Mom knew that doctors aren’t God. They have limited powers in predicting an infant’s future. So she brought me home and proceeded to make my childhood as normal and happy as possible. When one teacher told her I’d never go to high school, she informed him that she fully intended for me to attend college. When my occupational therapist insisted that she tell me I’d never marry, she countered, “I can’t tell her something that I don’t know myself.”
Those chilling words, “Put her in an institution and forget you ever had her,” horrified my mother. They horrify me. They horrify everyone who hears the story, as well they should! Doctors have no right to predict a baby’s future and advise a new mother to put the baby away. Had Mom followed their recommendation, both of us would have suffered for the rest of our lives.
I praise God for His sovereignty in giving me a mother who refused to give up her dreams for me. Cerebral Palsy definitely has its challenges, I admit, but the Lord has blessed me with a joyful life.
13 For you formed my inward parts; you knitted me together in my mother’s womb. 14 I praise you, for I am fearfully and wonderfully made. Wonderful are your works; my soul knows it very well. 15 My frame was not hidden from you, when I was being made in secret, intricately woven in the depths of the earth. 16 Your eyes saw my unformed substance; in your book were written, every one of them, the days that were formed for me, when as yet there was none of them. ~~Psalm 139:13-16 (ESV)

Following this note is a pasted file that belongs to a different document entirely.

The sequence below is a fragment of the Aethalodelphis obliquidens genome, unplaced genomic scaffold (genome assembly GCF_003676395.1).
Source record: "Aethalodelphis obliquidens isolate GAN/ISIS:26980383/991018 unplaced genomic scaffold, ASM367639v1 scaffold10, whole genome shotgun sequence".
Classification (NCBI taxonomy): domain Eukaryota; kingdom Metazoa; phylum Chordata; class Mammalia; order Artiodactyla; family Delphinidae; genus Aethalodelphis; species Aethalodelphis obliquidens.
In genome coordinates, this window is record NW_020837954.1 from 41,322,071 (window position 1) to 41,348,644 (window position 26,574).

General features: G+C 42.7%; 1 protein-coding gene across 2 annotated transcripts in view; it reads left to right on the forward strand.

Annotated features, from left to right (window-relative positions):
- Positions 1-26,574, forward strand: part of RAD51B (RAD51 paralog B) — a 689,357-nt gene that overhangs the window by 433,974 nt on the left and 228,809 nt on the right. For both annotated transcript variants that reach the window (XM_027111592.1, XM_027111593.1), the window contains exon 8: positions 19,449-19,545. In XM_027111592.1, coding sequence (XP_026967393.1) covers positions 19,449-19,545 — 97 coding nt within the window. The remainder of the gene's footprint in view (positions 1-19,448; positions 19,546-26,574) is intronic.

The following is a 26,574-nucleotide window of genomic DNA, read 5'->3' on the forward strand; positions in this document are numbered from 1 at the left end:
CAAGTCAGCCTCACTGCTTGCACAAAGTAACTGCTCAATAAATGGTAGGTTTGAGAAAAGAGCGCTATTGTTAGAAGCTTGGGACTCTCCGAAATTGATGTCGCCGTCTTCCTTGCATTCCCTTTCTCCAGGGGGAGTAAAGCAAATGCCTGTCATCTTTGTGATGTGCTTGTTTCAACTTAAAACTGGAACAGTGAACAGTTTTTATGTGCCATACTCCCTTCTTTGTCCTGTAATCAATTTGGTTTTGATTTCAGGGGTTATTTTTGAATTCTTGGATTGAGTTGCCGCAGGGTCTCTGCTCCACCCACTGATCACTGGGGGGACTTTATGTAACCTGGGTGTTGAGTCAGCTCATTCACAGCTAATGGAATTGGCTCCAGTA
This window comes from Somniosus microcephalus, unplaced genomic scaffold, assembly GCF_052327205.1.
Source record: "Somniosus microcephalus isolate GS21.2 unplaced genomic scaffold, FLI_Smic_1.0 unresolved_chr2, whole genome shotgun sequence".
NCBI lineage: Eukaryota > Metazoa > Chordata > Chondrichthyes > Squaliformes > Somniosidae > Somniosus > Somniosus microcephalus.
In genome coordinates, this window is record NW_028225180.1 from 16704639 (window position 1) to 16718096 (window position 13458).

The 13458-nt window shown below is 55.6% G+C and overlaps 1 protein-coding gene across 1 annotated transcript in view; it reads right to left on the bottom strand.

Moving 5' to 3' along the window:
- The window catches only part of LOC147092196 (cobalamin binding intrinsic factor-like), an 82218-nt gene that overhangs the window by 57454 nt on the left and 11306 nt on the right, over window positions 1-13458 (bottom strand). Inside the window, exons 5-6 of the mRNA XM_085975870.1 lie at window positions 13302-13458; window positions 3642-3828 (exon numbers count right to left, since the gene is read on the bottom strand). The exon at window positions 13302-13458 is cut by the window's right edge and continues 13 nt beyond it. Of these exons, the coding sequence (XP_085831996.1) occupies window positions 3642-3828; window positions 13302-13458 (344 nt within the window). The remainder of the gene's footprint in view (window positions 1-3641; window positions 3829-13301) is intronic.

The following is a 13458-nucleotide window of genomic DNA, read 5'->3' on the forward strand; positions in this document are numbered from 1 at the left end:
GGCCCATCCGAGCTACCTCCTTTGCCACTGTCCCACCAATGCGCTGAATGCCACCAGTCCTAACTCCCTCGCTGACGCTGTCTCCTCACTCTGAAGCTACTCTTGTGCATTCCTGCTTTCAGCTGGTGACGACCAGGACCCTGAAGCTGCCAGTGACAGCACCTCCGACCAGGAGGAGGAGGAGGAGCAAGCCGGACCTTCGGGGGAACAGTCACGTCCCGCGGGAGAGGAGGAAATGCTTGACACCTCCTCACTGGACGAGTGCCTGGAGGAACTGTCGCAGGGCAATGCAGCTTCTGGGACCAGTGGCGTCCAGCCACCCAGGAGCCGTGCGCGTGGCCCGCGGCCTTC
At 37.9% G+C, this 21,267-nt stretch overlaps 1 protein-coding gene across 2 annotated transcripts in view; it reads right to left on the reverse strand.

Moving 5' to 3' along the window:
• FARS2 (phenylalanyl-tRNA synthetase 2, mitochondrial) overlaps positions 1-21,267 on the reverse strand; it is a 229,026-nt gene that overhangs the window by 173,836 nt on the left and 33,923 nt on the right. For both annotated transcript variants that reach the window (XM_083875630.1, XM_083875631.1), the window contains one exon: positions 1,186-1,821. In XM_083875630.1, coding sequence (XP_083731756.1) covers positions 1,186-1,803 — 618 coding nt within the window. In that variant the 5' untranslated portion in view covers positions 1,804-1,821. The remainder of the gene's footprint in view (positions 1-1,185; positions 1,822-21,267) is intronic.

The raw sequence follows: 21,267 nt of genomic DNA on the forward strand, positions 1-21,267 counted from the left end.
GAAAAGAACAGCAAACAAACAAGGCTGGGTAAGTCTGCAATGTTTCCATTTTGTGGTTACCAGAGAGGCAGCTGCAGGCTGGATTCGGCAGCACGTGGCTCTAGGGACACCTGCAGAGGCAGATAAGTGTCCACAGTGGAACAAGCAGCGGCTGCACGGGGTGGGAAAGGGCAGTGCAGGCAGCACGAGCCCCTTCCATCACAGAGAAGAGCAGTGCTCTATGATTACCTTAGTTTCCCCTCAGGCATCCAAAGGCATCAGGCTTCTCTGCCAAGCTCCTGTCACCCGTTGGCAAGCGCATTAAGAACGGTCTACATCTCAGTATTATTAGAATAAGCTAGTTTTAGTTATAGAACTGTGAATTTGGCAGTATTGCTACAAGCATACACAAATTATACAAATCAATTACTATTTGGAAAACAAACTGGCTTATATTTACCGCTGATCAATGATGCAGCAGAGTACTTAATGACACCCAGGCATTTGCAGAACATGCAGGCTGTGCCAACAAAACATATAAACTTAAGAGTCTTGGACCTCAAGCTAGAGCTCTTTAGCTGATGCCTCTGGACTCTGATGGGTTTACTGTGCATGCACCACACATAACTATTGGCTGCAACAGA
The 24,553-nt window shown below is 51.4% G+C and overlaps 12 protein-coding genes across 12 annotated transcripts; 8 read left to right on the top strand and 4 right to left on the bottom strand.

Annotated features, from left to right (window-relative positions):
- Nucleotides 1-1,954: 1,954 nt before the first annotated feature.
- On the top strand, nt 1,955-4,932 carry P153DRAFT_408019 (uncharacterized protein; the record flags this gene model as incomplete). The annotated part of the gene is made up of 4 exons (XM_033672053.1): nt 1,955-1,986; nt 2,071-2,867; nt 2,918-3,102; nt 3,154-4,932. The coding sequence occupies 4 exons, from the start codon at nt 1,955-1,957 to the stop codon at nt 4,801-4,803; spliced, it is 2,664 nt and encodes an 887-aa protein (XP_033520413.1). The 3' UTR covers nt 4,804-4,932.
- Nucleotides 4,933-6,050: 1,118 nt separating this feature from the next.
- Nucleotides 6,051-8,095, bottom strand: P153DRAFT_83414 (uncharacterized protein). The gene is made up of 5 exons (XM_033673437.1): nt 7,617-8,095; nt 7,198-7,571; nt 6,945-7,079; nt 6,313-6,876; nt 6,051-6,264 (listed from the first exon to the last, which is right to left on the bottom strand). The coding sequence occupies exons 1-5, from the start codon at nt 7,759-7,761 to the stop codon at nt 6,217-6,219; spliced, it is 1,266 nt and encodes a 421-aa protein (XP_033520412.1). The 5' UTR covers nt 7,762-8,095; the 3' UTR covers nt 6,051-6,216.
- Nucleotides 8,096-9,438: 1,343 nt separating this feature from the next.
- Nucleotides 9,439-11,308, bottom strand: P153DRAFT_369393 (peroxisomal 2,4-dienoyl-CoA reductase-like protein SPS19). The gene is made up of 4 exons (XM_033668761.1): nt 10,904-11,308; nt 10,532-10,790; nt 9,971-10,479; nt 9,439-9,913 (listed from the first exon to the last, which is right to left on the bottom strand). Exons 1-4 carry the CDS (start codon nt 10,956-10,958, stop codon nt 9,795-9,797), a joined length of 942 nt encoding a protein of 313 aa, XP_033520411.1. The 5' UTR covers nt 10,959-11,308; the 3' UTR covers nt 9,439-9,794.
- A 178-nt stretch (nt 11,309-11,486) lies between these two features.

Thinking about the doctors’ prediction 64 years ago makes me think about present-day doctors who, on the basis of prenatal tests, recommend abortion to women carrying children with potential birth defects. Typically, they reason that such children, in addition to imposing an enormous financial and emotional burden on the family, would needlessly suffer a low quality of life.
But how can anyone accurately predict the future of a baby who is still in the womb, even if genetic testing indicates birth defects? Perhaps a child will be nothing more than a vegetable, but even then, God might have a purpose for that life. As a matter of fact, He used such a man to bring me to repentance of self-pity.
Usually, however, children born with birth defects exceed expectations and live full, productive lives. Aborting them simply because of possible disabilities (especially when the extent of those disabilities couldn’t possibly be determined until well into childhood) seems both arrogant and cruel. Using potential disability as a rationale for aborting a child is horrifying to me.
Actually, the rationale for aborting any child is horrifying to me.